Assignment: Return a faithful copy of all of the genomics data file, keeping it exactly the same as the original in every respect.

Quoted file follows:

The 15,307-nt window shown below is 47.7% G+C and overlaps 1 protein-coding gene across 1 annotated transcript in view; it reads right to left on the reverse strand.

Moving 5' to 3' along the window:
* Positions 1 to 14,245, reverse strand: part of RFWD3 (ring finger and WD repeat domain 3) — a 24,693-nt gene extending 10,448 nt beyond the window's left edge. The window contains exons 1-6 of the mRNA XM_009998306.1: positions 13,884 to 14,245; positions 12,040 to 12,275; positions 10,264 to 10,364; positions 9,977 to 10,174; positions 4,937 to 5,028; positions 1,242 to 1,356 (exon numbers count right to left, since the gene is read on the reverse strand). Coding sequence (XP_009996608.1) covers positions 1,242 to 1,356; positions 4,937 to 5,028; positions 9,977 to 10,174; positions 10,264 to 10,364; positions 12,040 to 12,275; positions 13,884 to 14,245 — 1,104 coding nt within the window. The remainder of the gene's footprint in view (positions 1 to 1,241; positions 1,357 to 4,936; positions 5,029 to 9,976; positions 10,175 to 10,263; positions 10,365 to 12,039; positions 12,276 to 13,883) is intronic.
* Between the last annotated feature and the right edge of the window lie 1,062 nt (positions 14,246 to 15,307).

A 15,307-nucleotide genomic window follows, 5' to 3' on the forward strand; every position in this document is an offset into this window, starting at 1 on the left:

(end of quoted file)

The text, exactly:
The 15,307-nt window shown below is 47.7% G+C and overlaps 1 protein-coding gene across 1 annotated transcript in view; it reads right to left on the reverse strand.

Moving 5' to 3' along the window:
* Positions 1 to 14,245, reverse strand: part of RFWD3 (ring finger and WD repeat domain 3) — a 24,693-nt gene extending 10,448 nt beyond the window's left edge. The window contains exons 1-6 of the mRNA XM_009998306.1: positions 13,884 to 14,245; positions 12,040 to 12,275; positions 10,264 to 10,364; positions 9,977 to 10,174; positions 4,937 to 5,028; positions 1,242 to 1,356 (exon numbers count right to left, since the gene is read on the reverse strand). Coding sequence (XP_009996608.1) covers positions 1,242 to 1,356; positions 4,937 to 5,028; positions 9,977 to 10,174; positions 10,264 to 10,364; positions 12,040 to 12,275; positions 13,884 to 14,245 — 1,104 coding nt within the window. The remainder of the gene's footprint in view (positions 1 to 1,241; positions 1,357 to 4,936; positions 5,029 to 9,976; positions 10,175 to 10,263; positions 10,365 to 12,039; positions 12,276 to 13,883) is intronic.
* Between the last annotated feature and the right edge of the window lie 1,062 nt (positions 14,246 to 15,307).

A 15,307-nucleotide genomic window follows, 5' to 3' on the forward strand; every position in this document is an offset into this window, starting at 1 on the left: